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Demo-1 Launch Ushers in ‘New Era in Spaceflight’

A two-stage SpaceX Falcon 9 rocket lifts off from Launch Complex 39A at NASA’s Kennedy Space Center in Florida for Demo-1, the first uncrewed mission of the agency’s Commercial Crew Program. The on-time liftoff occurred at 2:49 a.m., Saturday, March 2, 2019. Photo credit: NASA

The Demo-1 uncrewed flight test to the International Space Station, SpaceX’s inaugural flight with NASA’s Commercial Crew Program, is underway following the successful launch Saturday morning of the company’s Falcon 9 rocket and Crew Dragon spacecraft. The first-of-its-kind mission, planned to be a full demonstration of the spacecraft and its systems, launched on time at 2:49 a.m. EST from Launch Complex 39A at the agency’s Kennedy Space Center in Florida.

Demo-1 is the first flight test of a space system designed for humans built and operated by a commercial company through a public-private partnership. The mission also marks a significant step toward returning to the nation the capability to launch astronauts on a U.S.-built spacecraft from U.S. soil.

“It’s an exciting evening,” NASA Administrator Jim Bridenstine said after the launch. “What today really represents is a new era in spaceflight. We’re looking forward to being one of many customers in a robust commercial marketplace in low-Earth orbit.”

Elon Musk, SpaceX CEO and lead designer, expressed his thanks to the SpaceX team and reported that the Crew Dragon spacecraft performed as expected through launch and ascent.

“We’re only partway through the mission, but the system thus far has passed an exhaustive set of reviews, and the launch itself,” Musk said. “The launch went as expected and so far everything is nominal.”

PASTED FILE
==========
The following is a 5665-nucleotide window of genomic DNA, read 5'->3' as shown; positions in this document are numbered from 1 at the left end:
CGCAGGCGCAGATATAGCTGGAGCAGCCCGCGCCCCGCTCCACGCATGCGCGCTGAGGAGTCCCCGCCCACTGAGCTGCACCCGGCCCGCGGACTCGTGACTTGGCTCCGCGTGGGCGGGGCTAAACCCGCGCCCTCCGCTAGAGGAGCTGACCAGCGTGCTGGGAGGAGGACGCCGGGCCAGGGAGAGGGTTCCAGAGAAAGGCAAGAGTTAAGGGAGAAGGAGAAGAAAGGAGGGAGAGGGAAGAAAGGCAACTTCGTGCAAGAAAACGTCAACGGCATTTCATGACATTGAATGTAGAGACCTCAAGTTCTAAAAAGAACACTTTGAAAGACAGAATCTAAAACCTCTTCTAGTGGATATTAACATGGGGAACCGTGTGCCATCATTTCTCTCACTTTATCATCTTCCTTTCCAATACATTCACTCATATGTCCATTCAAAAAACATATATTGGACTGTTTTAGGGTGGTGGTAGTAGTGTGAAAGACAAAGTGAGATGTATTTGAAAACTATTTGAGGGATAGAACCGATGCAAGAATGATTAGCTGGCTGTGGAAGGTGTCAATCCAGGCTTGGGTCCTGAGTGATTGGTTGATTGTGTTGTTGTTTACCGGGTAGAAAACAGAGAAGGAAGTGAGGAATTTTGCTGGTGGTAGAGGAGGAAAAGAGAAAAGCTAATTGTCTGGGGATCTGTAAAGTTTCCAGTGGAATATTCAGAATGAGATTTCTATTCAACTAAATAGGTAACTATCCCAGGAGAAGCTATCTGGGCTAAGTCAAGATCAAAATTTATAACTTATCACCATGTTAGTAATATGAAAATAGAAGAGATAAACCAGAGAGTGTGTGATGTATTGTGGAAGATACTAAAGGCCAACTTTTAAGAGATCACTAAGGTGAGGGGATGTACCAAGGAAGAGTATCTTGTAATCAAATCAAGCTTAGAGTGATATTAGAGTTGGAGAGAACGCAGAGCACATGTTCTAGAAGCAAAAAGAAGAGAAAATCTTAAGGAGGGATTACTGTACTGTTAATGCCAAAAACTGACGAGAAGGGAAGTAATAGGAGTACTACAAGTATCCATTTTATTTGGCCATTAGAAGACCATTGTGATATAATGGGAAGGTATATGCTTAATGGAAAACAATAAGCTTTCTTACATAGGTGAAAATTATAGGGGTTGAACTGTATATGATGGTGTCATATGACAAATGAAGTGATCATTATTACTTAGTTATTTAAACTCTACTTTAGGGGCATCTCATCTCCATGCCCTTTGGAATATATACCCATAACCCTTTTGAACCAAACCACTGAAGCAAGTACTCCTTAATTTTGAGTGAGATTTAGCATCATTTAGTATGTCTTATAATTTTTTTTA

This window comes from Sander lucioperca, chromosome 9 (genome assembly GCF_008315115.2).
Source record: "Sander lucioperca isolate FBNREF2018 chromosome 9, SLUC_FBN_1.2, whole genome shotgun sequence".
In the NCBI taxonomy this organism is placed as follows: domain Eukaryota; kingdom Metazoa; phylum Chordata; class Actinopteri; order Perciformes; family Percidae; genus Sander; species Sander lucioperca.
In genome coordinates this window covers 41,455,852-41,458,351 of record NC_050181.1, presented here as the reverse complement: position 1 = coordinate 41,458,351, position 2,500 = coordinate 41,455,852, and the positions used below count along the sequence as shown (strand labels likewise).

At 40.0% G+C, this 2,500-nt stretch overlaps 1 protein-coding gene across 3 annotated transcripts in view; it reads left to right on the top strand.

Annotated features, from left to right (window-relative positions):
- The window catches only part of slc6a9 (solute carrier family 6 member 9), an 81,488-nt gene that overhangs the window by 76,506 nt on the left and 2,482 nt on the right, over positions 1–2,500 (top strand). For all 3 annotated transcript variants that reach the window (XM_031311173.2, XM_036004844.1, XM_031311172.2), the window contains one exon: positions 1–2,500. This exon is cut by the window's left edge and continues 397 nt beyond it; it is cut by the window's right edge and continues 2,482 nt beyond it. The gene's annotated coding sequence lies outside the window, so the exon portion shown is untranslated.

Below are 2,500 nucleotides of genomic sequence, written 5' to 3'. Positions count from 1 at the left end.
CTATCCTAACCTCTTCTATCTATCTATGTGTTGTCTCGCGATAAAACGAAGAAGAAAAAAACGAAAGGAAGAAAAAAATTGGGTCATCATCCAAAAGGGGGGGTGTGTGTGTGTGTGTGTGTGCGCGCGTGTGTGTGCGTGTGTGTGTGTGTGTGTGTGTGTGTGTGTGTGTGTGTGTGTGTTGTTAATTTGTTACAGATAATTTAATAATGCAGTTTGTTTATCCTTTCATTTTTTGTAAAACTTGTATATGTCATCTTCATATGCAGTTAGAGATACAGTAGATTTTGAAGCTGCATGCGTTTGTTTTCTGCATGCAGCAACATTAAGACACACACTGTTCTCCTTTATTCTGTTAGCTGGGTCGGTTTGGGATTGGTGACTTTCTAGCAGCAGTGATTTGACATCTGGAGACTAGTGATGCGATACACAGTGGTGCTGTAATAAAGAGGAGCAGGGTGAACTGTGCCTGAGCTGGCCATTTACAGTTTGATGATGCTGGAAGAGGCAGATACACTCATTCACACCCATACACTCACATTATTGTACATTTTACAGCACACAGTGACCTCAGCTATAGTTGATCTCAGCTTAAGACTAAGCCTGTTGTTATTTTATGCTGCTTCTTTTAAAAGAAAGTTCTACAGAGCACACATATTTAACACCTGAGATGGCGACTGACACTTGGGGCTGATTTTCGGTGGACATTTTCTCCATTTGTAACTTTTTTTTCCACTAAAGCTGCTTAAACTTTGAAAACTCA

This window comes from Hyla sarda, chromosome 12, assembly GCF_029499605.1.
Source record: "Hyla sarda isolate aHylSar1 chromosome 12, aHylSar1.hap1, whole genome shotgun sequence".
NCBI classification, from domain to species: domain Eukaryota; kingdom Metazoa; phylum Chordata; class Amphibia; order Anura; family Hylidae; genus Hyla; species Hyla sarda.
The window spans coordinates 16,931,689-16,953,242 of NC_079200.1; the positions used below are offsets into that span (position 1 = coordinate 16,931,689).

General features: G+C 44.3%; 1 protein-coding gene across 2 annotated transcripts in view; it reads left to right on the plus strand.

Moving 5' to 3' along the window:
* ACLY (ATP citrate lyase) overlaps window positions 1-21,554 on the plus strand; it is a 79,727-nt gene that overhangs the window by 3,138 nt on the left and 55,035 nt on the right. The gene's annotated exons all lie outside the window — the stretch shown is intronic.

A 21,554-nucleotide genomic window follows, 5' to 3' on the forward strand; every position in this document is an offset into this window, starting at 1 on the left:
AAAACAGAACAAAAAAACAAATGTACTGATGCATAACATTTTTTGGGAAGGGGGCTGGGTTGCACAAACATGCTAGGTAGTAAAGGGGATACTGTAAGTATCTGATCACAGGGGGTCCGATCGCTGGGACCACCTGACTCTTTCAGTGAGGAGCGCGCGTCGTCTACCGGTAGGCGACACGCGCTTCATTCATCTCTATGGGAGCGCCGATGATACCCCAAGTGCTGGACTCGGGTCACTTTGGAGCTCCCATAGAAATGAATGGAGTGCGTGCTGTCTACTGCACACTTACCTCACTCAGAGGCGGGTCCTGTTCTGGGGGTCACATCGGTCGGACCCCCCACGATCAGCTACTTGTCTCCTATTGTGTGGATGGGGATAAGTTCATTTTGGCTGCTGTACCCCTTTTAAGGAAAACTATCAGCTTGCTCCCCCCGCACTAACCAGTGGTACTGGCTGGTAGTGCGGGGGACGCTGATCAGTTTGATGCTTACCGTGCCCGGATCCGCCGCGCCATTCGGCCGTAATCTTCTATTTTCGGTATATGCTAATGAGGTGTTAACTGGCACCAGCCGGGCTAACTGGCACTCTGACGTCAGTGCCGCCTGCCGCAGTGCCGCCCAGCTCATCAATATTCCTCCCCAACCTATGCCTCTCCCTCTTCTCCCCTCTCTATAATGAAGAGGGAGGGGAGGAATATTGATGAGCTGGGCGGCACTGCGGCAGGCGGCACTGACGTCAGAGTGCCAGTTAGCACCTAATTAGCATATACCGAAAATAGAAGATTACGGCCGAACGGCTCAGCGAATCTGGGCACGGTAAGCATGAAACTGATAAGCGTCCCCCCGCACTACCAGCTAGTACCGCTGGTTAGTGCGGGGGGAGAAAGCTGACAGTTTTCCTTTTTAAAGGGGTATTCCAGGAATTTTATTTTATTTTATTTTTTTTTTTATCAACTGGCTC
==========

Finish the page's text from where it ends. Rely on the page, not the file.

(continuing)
In addition to 400 pounds of supplies and equipment, Crew Dragon is carrying Ripley, an anthropomorphic test device outfitted with sensors to gather important data about what an astronaut flying aboard the spacecraft would experience throughout the mission.

NASA and SpaceX will use data from Demo-1 to further prepare for Demo-2, the crewed flight test that will carry NASA astronauts Bob Behnken and Doug Hurley to the International Space Station. NASA will validate the performance of SpaceX’s systems before putting crew on board for the Demo-2 flight, currently targeted for July.

Crew Dragon will carry out a series of phasing maneuvers as it pursues the space station during approach. The spacecraft is scheduled to autonomously dock to the station’s Harmony module forward port tomorrow, March 3, at about 6 a.m. EST. It will remain docked until approximately 2:30 a.m. on Friday, March 8. Crew Dragon is expected to return to Earth with a splashdown in the Atlantic Ocean at approximately 8:45 a.m. on Friday, March 8, a little more than six hours after departing the space station.

For updates throughout the Demo-1 mission, visit www.nasa.gov/station.

Written by Verónica López

Editor Television section in English and Spanish. Born in Valencia in 1987. Degree on Journalism.

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